7th Nov 2012 5:00pm-7:00pm
Seminar: "Decolonising the Smithsonian: American Foreign Policy and Colonial Collections,1945-1970"
The United States has had a complex relationship with the end of European colonialism. Despite vocal support for self-determination and anti-imperialism, American complicity with languishing European empires and an aggressive Cold War policy placed the US in a distinctly ‘imperialist’ position during the middle years of the twentieth century. Drawing on this context, this paper examines the ‘decolonisation’ of the US national collection of ethnographic artefacts between 1945 and 1970. It examines how ‘Africa’ and ‘Asia’ were reimagined through material culture and exhibition design by curators and visitors to the National Museum of Natural History in Washington, DC, in light of the ‘end of empire’, as well as considering the perspectives of the decolonising governments and cultural agencies with which the museum worked.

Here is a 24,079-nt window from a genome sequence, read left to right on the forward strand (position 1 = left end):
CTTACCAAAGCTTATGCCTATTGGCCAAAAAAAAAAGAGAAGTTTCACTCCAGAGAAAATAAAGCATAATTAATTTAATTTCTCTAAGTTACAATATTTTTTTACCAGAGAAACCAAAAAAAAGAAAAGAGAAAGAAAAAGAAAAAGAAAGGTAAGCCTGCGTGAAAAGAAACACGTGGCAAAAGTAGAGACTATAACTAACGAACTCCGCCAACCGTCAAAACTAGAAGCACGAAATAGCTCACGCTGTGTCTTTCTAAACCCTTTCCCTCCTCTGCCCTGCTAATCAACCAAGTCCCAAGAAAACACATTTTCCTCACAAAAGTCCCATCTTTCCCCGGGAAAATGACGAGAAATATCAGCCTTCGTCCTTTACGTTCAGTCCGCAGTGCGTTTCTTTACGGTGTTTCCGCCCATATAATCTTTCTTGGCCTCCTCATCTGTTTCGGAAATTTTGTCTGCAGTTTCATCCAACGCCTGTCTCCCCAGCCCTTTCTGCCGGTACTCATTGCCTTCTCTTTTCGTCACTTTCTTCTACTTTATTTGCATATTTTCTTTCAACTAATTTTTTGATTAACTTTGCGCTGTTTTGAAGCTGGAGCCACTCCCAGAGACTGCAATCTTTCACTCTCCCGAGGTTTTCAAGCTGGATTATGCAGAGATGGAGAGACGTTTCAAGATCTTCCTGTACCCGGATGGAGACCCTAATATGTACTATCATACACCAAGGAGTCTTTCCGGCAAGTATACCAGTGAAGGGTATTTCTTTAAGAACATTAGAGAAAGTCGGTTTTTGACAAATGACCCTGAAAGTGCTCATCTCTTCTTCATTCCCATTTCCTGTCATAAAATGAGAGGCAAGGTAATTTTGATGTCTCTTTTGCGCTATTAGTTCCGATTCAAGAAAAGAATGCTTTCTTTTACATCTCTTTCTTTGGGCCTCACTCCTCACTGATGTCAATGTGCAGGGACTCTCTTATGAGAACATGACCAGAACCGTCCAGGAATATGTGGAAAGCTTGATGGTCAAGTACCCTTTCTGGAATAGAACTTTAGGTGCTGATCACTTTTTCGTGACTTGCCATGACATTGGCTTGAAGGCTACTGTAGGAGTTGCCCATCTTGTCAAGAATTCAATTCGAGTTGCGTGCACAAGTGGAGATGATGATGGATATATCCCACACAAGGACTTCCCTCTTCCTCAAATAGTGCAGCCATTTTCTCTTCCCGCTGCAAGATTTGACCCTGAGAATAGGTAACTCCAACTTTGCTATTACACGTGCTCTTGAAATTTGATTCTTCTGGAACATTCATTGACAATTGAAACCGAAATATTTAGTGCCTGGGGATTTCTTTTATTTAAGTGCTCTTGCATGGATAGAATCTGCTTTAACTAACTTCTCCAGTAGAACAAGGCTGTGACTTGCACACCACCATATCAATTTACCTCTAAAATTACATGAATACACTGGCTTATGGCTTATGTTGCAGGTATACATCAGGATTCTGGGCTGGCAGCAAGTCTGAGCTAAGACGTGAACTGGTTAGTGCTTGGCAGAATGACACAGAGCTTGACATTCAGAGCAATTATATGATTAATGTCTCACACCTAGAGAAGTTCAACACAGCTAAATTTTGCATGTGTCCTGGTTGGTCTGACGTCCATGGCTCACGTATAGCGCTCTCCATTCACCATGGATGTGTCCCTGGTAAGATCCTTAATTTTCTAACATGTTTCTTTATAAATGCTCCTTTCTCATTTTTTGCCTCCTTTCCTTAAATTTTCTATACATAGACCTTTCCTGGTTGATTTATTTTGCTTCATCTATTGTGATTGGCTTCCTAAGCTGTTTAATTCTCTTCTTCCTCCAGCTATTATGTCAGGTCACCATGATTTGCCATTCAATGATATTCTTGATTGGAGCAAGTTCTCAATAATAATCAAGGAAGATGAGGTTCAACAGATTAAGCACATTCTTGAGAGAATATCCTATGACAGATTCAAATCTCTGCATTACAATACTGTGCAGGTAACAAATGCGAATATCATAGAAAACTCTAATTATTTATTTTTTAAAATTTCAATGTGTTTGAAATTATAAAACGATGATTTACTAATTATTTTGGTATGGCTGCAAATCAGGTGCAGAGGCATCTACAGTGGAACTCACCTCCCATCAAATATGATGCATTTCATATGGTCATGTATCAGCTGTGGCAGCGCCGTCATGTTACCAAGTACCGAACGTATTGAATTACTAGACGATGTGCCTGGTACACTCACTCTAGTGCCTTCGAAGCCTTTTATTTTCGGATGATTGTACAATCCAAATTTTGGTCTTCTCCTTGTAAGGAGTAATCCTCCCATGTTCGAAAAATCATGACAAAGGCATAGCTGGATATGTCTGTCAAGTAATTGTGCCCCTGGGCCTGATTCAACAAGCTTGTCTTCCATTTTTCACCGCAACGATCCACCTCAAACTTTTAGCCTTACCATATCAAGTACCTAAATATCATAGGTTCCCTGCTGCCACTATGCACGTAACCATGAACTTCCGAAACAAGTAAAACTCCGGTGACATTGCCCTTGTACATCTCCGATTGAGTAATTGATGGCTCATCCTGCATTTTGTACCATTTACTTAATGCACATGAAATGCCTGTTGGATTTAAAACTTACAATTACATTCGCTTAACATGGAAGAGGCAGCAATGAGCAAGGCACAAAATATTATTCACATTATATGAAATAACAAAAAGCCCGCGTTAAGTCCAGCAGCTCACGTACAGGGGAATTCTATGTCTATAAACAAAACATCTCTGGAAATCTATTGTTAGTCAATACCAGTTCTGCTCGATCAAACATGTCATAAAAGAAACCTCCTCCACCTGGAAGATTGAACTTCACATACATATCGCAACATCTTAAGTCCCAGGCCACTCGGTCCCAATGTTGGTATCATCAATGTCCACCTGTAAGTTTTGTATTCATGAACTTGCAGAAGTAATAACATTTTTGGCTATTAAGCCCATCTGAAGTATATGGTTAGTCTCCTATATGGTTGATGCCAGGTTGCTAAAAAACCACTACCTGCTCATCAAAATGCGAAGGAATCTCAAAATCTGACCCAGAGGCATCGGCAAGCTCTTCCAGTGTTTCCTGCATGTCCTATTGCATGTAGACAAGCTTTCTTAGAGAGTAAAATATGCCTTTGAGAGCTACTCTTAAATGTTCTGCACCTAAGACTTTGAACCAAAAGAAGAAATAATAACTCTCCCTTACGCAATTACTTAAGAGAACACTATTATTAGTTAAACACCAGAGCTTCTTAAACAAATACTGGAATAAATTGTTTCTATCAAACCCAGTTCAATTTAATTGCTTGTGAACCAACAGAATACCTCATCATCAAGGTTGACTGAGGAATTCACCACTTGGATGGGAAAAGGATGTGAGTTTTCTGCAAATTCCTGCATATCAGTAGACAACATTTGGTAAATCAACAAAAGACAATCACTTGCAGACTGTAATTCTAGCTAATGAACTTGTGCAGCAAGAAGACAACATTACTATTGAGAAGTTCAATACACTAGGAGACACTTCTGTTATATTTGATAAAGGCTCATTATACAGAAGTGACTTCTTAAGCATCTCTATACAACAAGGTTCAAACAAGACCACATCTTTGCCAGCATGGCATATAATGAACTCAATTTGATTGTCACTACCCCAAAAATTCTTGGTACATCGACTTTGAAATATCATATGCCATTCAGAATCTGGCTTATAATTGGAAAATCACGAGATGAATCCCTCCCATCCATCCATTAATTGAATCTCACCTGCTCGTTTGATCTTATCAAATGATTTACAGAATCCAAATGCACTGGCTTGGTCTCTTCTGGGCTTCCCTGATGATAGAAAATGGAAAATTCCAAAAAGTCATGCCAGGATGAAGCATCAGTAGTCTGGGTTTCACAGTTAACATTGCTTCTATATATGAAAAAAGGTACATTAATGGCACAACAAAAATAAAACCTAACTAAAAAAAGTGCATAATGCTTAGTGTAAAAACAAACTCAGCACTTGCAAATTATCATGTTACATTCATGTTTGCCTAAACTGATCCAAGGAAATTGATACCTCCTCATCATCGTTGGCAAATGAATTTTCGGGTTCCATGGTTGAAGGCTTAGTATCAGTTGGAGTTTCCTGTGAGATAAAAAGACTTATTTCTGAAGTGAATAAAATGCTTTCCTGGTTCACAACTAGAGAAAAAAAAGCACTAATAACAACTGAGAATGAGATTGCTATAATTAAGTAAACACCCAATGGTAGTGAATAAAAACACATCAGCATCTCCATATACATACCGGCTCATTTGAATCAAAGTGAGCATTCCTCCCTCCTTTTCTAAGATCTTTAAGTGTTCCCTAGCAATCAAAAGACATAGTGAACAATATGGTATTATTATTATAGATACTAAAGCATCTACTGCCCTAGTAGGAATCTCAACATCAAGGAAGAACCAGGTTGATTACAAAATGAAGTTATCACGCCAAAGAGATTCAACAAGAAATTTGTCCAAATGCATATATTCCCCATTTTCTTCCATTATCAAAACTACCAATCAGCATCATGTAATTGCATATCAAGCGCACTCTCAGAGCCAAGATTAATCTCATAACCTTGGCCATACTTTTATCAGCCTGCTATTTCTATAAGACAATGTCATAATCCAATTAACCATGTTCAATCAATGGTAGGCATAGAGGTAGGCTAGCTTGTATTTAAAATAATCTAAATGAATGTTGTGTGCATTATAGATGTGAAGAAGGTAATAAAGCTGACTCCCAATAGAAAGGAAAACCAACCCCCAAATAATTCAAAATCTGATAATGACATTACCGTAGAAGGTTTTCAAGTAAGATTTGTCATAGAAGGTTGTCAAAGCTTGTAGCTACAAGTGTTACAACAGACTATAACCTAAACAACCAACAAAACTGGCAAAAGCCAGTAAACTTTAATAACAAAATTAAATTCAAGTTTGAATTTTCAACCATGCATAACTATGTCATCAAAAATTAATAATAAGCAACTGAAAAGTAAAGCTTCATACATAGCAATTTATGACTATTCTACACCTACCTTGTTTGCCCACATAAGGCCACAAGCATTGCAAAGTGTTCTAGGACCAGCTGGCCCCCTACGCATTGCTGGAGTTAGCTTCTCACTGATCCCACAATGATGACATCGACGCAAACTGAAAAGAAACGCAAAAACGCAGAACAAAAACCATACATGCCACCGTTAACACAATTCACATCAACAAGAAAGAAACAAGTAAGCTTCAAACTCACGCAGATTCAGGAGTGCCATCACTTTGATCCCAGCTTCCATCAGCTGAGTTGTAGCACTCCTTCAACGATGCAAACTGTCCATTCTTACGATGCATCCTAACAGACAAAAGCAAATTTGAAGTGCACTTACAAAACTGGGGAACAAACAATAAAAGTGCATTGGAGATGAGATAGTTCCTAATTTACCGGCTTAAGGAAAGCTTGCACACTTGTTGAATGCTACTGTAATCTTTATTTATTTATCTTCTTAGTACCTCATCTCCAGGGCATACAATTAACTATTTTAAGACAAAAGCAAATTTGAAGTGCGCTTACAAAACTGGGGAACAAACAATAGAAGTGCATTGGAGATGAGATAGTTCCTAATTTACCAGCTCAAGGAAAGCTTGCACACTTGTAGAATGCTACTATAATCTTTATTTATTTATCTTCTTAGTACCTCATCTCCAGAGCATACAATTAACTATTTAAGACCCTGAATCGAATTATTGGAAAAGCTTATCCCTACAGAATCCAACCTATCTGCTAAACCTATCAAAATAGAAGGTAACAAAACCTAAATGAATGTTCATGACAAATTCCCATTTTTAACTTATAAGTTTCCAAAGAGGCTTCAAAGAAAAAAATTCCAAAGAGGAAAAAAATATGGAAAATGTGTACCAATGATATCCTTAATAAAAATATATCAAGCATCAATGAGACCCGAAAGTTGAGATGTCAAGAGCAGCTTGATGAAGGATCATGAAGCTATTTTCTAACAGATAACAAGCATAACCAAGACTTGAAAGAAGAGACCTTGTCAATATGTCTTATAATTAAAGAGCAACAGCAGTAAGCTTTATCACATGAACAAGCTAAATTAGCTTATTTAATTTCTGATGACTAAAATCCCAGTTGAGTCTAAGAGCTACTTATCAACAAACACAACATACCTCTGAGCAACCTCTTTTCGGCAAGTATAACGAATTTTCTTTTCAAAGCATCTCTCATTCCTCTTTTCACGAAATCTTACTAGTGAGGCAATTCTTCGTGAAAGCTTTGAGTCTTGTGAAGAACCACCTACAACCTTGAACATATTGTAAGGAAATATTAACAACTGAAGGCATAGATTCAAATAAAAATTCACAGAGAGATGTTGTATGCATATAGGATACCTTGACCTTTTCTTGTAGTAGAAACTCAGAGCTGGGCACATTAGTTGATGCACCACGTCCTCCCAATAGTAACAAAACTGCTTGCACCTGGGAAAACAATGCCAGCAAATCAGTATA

G4, Grand Parade, 5-7pm (paper begins 5.30pm)
University of Brighton
‘Decolonising the Smithsonian: American Foreign Policy and Colonial Collections,1945-1970’